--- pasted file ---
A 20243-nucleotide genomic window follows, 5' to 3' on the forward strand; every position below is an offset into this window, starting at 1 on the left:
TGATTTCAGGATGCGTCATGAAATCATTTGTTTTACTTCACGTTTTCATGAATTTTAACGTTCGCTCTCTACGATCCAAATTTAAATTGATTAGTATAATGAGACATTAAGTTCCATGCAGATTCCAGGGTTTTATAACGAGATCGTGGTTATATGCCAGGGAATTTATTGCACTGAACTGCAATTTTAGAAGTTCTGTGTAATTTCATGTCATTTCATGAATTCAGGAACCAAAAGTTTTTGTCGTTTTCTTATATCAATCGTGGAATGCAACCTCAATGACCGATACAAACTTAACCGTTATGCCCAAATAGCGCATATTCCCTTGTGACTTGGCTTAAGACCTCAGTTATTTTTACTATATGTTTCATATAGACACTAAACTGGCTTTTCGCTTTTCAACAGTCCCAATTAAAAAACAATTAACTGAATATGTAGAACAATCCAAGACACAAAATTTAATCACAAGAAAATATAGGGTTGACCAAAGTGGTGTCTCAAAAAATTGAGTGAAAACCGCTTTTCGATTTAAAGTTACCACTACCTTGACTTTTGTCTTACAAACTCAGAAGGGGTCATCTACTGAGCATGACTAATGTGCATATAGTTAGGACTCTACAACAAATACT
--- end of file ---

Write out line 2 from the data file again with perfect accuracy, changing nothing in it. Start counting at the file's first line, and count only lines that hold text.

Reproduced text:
TGATTTCAGGATGCGTCATGAAATCATTTGTTTTACTTCACGTTTTCATGAATTTTAACGTTCGCTCTCTACGATCCAAATTTAAATTGATTAGTATAATGAGACATTAAGTTCCATGCAGATTCCAGGGTTTTATAACGAGATCGTGGTTATATGCCAGGGAATTTATTGCACTGAACTGCAATTTTAGAAGTTCTGTGTAATTTCATGTCATTTCATGAATTCAGGAACCAAAAGTTTTTGTCGTTTTCTTATATCAATCGTGGAATGCAACCTCAATGACCGATACAAACTTAACCGTTATGCCCAAATAGCGCATATTCCCTTGTGACTTGGCTTAAGACCTCAGTTATTTTTACTATATGTTTCATATAGACACTAAACTGGCTTTTCGCTTTTCAACAGTCCCAATTAAAAAACAATTAACTGAATATGTAGAACAATCCAAGACACAAAATTTAATCACAAGAAAATATAGGGTTGACCAAAGTGGTGTCTCAAAAAATTGAGTGAAAACCGCTTTTCGATTTAAAGTTACCACTACCTTGACTTTTGTCTTACAAACTCAGAAGGGGTCATCTACTGAGCATGACTAATGTGCATATAGTTAGGACTCTACAACAAATACT